Thanks to Arc System Works for the review code
Title: GUILTY GEAR
System: Nintendo Switch (eShop)
Release Date: 05/16/2019
Guilty Gear is an arcade fighting game that was originally released on the Playstation back in 1998. When it comes to the story, there really isn’t much of it in-game save for after-round dialogue and the endings. It’s not really a big loss though, since it’s a pretty insignificant aspect due to this game being a fighter, and you could always look up scans of the manual if you really crave the backstory.
As an HD rerelease of the PS1 original, the game is thankfully displayed in the proper aspect ratio of 4:3, allowing for all the sprites to shine and look great on either the Switch’s portable screen or the TV. By default there’s a weird border around the game, but borders can thankfully be toggled off altogether if you just want to view the game as originally intended.
The audio presentation is fairly good as well, being accurate to the PSOne original for better or worse. The voices are kinda muffled just like on the PSOne, but the music is of really high quality, consisting of rock and heavy metal themes, though I found most of them to be pretty forgettable. It’s a little bit disappointing that they didn’t include a remixed soundtrack to make it more than just a straight port, but the original tunes are fine.
Guilty Gear is a one on one fighting game where you select one of ten characters, (which can expand to 13 in versus mode) who fight in traditional 2D Fighting matches. You have four main attack buttons, with a punch, kick, slash and heavy slash to use, with another button that can charge up a meter to unleash a stronger attack.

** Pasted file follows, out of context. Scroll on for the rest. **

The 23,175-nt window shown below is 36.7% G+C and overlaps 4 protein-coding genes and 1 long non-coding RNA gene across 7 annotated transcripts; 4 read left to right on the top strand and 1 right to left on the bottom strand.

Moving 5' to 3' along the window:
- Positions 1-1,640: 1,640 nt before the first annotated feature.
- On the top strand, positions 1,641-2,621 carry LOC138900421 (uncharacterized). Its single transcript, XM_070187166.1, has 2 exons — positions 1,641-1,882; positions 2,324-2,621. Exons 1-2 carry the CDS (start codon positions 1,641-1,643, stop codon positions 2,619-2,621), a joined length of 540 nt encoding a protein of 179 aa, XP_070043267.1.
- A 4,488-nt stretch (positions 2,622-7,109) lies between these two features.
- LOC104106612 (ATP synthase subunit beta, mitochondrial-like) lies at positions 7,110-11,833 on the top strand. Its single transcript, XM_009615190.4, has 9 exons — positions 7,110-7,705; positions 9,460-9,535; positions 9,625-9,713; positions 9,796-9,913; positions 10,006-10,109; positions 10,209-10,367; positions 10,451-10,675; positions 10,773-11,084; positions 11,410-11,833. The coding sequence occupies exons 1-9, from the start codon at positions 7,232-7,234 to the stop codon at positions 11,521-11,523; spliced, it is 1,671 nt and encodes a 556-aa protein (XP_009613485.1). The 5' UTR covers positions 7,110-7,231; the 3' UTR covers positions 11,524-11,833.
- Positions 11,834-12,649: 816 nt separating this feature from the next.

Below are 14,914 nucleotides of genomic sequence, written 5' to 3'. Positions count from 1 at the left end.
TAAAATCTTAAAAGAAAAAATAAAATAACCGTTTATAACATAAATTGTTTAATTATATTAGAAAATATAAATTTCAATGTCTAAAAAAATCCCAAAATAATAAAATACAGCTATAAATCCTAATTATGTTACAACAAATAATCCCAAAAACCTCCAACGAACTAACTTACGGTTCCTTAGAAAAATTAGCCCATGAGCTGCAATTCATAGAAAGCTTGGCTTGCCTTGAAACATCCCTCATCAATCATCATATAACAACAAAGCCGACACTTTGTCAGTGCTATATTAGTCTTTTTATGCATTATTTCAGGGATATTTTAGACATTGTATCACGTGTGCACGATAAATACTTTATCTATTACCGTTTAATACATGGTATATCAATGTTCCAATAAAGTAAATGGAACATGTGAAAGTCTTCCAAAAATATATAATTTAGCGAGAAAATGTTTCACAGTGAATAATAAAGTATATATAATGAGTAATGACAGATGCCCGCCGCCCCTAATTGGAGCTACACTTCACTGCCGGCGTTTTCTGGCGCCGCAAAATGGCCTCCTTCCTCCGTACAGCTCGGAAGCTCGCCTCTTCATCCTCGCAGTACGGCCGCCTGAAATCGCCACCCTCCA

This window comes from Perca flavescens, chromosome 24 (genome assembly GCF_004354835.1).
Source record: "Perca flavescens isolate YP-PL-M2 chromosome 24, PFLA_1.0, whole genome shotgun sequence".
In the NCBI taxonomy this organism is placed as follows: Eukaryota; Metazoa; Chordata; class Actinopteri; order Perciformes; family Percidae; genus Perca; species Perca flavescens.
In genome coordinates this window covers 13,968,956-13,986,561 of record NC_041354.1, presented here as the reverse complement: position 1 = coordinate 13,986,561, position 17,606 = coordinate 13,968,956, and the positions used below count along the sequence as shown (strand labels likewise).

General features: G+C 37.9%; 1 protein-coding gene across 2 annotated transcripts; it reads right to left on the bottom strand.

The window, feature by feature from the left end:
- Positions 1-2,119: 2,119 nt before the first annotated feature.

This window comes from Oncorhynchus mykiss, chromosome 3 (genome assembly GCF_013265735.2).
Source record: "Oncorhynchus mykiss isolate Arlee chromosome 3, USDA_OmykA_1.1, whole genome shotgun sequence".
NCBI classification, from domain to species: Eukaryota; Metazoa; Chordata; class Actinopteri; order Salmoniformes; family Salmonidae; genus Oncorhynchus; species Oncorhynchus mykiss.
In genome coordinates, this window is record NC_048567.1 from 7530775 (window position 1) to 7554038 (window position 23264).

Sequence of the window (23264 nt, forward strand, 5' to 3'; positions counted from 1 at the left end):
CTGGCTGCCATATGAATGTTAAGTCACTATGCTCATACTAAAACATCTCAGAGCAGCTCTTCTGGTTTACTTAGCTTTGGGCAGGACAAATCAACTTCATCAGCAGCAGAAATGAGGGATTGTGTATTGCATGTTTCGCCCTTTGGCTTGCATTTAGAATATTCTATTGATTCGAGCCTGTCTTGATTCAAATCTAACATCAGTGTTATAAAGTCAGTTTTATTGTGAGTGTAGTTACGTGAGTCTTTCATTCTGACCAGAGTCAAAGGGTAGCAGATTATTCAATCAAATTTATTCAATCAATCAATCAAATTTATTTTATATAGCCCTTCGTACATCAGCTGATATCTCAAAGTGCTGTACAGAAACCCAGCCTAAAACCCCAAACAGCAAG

Like most fighting games, the main Arcade mode has you taking on one fighter after the other until you reach the final battle, in sets of best two out of three. Oddly enough, there’s only very few options for the Arcade mode, so you can’t increase or decrease the amount of rounds or adjust the difficulty, so you’re stuck with a default setting that can ramp up in difficulty very quickly. So insane, that the difficulty jump from round 8 to 9 is almost like the size of a mountain, with a CPU going from decently challenging to constantly being able to defend and block every possible move you can throw at them. It’s poorly balanced and stops being fun after a while, unfortunately.
There are a few other fighting mechanics that can help you through these tough moments, though. The Instant Kill move can be activated when super close to an opponent and can instantly drain their health, but you only get one shot at it per round and if it misses then you’ll be left open to attack, so it’s a very risky technique. Not that it stops the CPU from using it on you near the end of the game, though you can avoid it if you input a command, but so can they!
Besides the Arcade mode, Guilty Gear also has Training and Local Versus modes. Training is your standard practice mode, allowing you to choose any of the characters and practice all their moves to get used to them, while local versus has you battling another player. There’s no online mode whatsoever in this game, not even for high scores, which is a bit disappointing since the lack of a leaderboard makes the score-chasing aspect of this game pretty moot.
In conclusion, Guilty Gear is an OK port of a rough start for a classic fighting franchise. The characters are unbalanced, the arcade mode is really unbalanced and gets borderline cheap in difficulty, and the lack of much to do besides getting every ending and unlocking characters leaves this game to be rather lacking for the $10 price tag. If you have a friend over often who’s a fan of fighters, then this is worth it for the local multiplayer alone, but the overall lack of customization for the arcade mode and lack of much to do period leaves Guilty Gear as a starting point with not much to remember it by. It’s interesting to check out for the sake of curiosity, but you don’t need to start here if you’re a newcomer like myself.
I give GUILTY GEAR a 6 out of 10.